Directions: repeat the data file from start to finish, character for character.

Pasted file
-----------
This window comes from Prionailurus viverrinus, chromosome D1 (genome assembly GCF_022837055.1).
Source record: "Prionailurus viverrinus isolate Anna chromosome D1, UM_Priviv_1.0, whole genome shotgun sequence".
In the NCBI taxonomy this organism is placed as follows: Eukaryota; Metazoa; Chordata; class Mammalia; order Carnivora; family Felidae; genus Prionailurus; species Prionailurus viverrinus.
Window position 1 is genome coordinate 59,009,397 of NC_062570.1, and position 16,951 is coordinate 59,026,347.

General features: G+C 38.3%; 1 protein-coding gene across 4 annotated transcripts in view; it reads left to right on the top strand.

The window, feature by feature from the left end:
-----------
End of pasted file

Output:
This window comes from Prionailurus viverrinus, chromosome D1 (genome assembly GCF_022837055.1).
Source record: "Prionailurus viverrinus isolate Anna chromosome D1, UM_Priviv_1.0, whole genome shotgun sequence".
In the NCBI taxonomy this organism is placed as follows: Eukaryota; Metazoa; Chordata; class Mammalia; order Carnivora; family Felidae; genus Prionailurus; species Prionailurus viverrinus.
Window position 1 is genome coordinate 59,009,397 of NC_062570.1, and position 16,951 is coordinate 59,026,347.

General features: G+C 38.3%; 1 protein-coding gene across 4 annotated transcripts in view; it reads left to right on the top strand.

The window, feature by feature from the left end: